Bitterness on the Brain

Bitterness on the Brain

by: Alex Baryiames, Cassie Daisy, Mohini Patel & Olivia Peterson (Stonehill College Evolution Fall 2017)

Eating something bitter isn’t a great experience. The moment the taste hits your mouth can be an unpleasant one, and often causes you to avoid that particular food in the future. In an effort to understand this phenomenon, researchers discovered that the ability to detect these bitter tastes might have some evolutionary benefits! Read on to discover how the ability of vertebrates to detect bitter tastes can be a protective mechanism against toxic materials, and greatly contributes to our survival!  

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Bitterness joins sweet, sour, savory and salty as the five taste sensations that humans are particularly sensitive to. It’s described as a sharp, pungent flavor, and it is present in some of our favorite foods, such as chocolate, coffee, and beer. Animals have long used their bitter taste receptors to avoid ingesting harmful substances. In a 2009 study titled “Dynamic evolution of bitter taste receptor genes in vertebrates”, researchers Dong Dong, Gareth Jones, and Shuyi Zhang investigated the evolution of the bitter taste receptor genes in vertebrates. Since humans are also considered vertebrates, their findings apply to us too. Their study draws conclusions about the way in which diet and habitat factor into the presence of certain genes in a species, and how the evolution of these genes is related to adaptive dietary changes.  

In order to study the evolution of bitter taste receptors in vertebrates, the researchers focused on the T2R gene, one of the bitter taste receptor genes. They then picked a wide variety of vertebrates to study. They looked at species ranging from humans and dogs, to platypuses and pufferfish. Even though we may not think of ourselves as being closely related to pufferfish, our species share genes, including the T2R gene.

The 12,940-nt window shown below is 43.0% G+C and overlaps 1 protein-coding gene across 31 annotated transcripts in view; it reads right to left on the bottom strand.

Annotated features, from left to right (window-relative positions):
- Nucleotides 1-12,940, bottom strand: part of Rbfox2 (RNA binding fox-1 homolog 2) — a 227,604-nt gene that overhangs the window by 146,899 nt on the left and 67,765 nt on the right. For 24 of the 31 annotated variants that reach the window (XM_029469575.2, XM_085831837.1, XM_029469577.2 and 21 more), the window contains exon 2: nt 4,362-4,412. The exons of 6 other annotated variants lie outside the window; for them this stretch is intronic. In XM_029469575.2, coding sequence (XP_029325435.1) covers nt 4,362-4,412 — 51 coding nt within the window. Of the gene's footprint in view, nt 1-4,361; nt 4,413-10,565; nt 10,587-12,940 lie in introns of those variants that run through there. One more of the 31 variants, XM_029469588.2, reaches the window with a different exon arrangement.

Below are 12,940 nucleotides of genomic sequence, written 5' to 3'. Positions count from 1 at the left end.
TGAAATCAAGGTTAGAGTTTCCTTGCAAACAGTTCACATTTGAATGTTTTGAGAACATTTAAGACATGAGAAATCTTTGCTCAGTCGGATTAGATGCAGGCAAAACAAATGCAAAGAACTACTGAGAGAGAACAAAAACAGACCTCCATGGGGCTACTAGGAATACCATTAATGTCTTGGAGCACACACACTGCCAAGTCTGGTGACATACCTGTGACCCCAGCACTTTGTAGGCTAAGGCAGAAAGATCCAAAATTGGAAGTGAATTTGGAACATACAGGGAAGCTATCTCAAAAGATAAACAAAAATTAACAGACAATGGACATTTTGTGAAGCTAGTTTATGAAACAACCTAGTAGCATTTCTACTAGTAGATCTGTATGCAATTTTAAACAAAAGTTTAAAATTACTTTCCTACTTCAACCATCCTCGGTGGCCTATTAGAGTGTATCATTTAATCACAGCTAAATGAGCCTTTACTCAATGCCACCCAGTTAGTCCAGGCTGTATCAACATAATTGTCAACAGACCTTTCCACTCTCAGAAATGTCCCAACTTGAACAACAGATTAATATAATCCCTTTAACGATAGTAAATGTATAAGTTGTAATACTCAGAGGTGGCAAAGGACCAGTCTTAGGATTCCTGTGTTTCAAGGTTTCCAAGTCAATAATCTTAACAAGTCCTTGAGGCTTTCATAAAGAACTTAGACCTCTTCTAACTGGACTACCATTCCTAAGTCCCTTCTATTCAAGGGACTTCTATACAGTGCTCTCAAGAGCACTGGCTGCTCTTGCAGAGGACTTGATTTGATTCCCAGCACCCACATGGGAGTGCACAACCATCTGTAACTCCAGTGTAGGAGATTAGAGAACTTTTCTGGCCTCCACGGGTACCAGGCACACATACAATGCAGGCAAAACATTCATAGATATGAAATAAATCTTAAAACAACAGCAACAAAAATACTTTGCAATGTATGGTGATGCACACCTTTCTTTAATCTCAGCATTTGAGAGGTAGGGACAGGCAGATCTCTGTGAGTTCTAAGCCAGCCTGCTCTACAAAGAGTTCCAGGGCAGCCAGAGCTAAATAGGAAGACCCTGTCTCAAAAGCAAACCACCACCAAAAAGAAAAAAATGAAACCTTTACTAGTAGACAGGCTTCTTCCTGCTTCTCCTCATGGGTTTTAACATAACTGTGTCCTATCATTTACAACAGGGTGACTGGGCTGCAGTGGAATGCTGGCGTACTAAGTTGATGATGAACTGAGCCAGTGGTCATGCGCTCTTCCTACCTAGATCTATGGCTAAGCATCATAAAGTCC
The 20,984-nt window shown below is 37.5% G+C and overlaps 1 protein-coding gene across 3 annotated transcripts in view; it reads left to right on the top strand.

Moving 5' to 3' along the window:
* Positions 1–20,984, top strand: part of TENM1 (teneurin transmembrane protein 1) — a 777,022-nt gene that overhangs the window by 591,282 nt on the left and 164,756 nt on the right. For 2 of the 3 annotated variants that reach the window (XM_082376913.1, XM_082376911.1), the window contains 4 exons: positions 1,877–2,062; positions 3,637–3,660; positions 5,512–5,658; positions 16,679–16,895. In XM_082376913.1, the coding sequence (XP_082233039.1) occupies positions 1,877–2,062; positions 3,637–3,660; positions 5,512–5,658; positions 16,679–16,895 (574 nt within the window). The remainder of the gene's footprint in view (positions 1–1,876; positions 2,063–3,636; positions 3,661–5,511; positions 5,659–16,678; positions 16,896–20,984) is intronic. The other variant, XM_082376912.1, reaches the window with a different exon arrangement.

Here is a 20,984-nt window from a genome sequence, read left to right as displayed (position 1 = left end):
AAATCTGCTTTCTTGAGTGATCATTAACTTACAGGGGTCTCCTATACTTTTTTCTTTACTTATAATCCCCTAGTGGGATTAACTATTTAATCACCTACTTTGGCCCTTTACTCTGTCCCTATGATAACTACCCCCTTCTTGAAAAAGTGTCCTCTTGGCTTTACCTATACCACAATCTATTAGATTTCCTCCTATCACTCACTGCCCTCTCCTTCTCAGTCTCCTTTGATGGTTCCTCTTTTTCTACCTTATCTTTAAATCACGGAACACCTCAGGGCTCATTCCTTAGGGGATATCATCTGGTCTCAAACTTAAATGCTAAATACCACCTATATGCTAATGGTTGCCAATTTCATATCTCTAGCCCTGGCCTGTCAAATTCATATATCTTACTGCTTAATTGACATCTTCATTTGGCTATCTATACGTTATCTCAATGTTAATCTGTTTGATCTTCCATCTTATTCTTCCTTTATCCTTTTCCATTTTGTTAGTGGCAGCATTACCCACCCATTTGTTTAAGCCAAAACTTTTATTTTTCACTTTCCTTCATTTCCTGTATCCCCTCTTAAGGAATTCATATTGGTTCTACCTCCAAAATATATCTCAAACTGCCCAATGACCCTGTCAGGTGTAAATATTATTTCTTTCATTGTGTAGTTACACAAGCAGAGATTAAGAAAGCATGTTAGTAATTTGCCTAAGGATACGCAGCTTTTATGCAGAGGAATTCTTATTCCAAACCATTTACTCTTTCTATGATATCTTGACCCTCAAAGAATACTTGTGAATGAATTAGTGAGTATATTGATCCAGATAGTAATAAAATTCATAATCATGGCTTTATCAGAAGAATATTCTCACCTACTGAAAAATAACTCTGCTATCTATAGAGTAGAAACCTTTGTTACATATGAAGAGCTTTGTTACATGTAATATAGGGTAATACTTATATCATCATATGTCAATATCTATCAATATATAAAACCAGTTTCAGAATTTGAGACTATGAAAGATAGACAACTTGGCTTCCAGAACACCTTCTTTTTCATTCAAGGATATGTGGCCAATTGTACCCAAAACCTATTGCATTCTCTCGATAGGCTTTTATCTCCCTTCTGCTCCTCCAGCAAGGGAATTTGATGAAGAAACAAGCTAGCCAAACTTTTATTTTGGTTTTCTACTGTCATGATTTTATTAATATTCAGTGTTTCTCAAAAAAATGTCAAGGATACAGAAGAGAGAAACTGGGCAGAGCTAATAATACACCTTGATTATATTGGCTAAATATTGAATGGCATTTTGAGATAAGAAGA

To examine these genes more closely, the researchers sequenced the T2R gene in all of the animals they studied. This means that they identified the specific DNA recipe for this taste receptor. They were then able to count the number of T2R genes found in each animal, and used this information to form a phylogenetic tree. A phylogenetic tree is a visual representation of how different species are related to each other based on the genes they share. If you’ve ever seen the tree of life, then you’re already familiar with what phylogenetic trees look like! Because these trees have the potential to be extremely complex with multiple branches, there are several computer programs available today that can quickly generate this information for us. 

The phylogenetic tree built from the information the researchers gathered not only showed just how closely related the T2R genes are for each animal, but it also showed that the number of bitter taste receptor genes can change over time. What you might not know is that genes can have a life of their own. They’re able to copy and paste themselves within the genome to create many duplicates, or if they have too many copies, they can even delete themselves. The study describes this as the “birth and death” of genes. For example, some organisms like the platypus have only 4 versions of the T2R gene, whereas the opossum has 26. This difference alludes to the increased need for bitter taste receptors in opossums compared to platypuses.